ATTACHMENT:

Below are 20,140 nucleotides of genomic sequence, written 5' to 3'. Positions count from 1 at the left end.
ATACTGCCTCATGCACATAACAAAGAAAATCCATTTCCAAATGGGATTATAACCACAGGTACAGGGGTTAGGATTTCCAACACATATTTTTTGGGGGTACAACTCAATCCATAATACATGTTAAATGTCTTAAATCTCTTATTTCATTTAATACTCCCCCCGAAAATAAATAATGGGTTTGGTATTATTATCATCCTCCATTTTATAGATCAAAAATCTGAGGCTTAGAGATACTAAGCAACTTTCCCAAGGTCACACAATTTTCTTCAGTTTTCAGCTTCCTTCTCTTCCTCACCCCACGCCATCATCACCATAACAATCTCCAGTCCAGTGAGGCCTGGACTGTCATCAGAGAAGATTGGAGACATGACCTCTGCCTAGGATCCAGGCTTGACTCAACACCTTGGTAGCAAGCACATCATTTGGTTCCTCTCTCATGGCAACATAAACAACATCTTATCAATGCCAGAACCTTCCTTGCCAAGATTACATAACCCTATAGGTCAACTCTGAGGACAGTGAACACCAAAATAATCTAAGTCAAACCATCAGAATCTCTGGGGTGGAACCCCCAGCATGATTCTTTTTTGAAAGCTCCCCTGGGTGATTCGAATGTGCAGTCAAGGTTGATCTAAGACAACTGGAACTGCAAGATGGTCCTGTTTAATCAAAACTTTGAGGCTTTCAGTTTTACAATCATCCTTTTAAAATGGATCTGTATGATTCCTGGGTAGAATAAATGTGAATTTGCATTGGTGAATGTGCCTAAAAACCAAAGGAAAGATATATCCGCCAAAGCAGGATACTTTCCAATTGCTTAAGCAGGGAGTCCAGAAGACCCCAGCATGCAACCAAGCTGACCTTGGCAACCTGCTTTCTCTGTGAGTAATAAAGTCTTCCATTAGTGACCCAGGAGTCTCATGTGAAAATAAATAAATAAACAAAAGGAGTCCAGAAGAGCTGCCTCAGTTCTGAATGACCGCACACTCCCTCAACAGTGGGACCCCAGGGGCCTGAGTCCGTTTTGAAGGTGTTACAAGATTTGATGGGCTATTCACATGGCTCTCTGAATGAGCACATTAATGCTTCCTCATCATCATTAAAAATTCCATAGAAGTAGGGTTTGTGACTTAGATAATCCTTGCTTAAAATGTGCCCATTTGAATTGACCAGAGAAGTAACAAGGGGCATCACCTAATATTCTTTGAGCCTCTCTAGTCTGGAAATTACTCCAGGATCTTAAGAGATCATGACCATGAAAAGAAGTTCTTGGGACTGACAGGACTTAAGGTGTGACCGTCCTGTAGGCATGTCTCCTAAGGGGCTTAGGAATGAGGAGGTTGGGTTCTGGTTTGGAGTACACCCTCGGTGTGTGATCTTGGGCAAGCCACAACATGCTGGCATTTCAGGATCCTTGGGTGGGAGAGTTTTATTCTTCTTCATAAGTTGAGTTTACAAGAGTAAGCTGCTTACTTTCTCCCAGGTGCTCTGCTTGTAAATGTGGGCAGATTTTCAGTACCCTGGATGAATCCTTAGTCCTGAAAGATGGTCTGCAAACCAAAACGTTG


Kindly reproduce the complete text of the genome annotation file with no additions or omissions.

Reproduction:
Below are 20,140 nucleotides of genomic sequence, written 5' to 3'. Positions count from 1 at the left end.
ATACTGCCTCATGCACATAACAAAGAAAATCCATTTCCAAATGGGATTATAACCACAGGTACAGGGGTTAGGATTTCCAACACATATTTTTTGGGGGTACAACTCAATCCATAATACATGTTAAATGTCTTAAATCTCTTATTTCATTTAATACTCCCCCCGAAAATAAATAATGGGTTTGGTATTATTATCATCCTCCATTTTATAGATCAAAAATCTGAGGCTTAGAGATACTAAGCAACTTTCCCAAGGTCACACAATTTTCTTCAGTTTTCAGCTTCCTTCTCTTCCTCACCCCACGCCATCATCACCATAACAATCTCCAGTCCAGTGAGGCCTGGACTGTCATCAGAGAAGATTGGAGACATGACCTCTGCCTAGGATCCAGGCTTGACTCAACACCTTGGTAGCAAGCACATCATTTGGTTCCTCTCTCATGGCAACATAAACAACATCTTATCAATGCCAGAACCTTCCTTGCCAAGATTACATAACCCTATAGGTCAACTCTGAGGACAGTGAACACCAAAATAATCTAAGTCAAACCATCAGAATCTCTGGGGTGGAACCCCCAGCATGATTCTTTTTTGAAAGCTCCCCTGGGTGATTCGAATGTGCAGTCAAGGTTGATCTAAGACAACTGGAACTGCAAGATGGTCCTGTTTAATCAAAACTTTGAGGCTTTCAGTTTTACAATCATCCTTTTAAAATGGATCTGTATGATTCCTGGGTAGAATAAATGTGAATTTGCATTGGTGAATGTGCCTAAAAACCAAAGGAAAGATATATCCGCCAAAGCAGGATACTTTCCAATTGCTTAAGCAGGGAGTCCAGAAGACCCCAGCATGCAACCAAGCTGACCTTGGCAACCTGCTTTCTCTGTGAGTAATAAAGTCTTCCATTAGTGACCCAGGAGTCTCATGTGAAAATAAATAAATAAACAAAAGGAGTCCAGAAGAGCTGCCTCAGTTCTGAATGACCGCACACTCCCTCAACAGTGGGACCCCAGGGGCCTGAGTCCGTTTTGAAGGTGTTACAAGATTTGATGGGCTATTCACATGGCTCTCTGAATGAGCACATTAATGCTTCCTCATCATCATTAAAAATTCCATAGAAGTAGGGTTTGTGACTTAGATAATCCTTGCTTAAAATGTGCCCATTTGAATTGACCAGAGAAGTAACAAGGGGCATCACCTAATATTCTTTGAGCCTCTCTAGTCTGGAAATTACTCCAGGATCTTAAGAGATCATGACCATGAAAAGAAGTTCTTGGGACTGACAGGACTTAAGGTGTGACCGTCCTGTAGGCATGTCTCCTAAGGGGCTTAGGAATGAGGAGGTTGGGTTCTGGTTTGGAGTACACCCTCGGTGTGTGATCTTGGGCAAGCCACAACATGCTGGCATTTCAGGATCCTTGGGTGGGAGAGTTTTATTCTTCTTCATAAGTTGAGTTTACAAGAGTAAGCTGCTTACTTTCTCCCAGGTGCTCTGCTTGTAAATGTGGGCAGATTTTCAGTACCCTGGATGAATCCTTAGTCCTGAAAGATGGTCTGCAAACCAAAACGTTG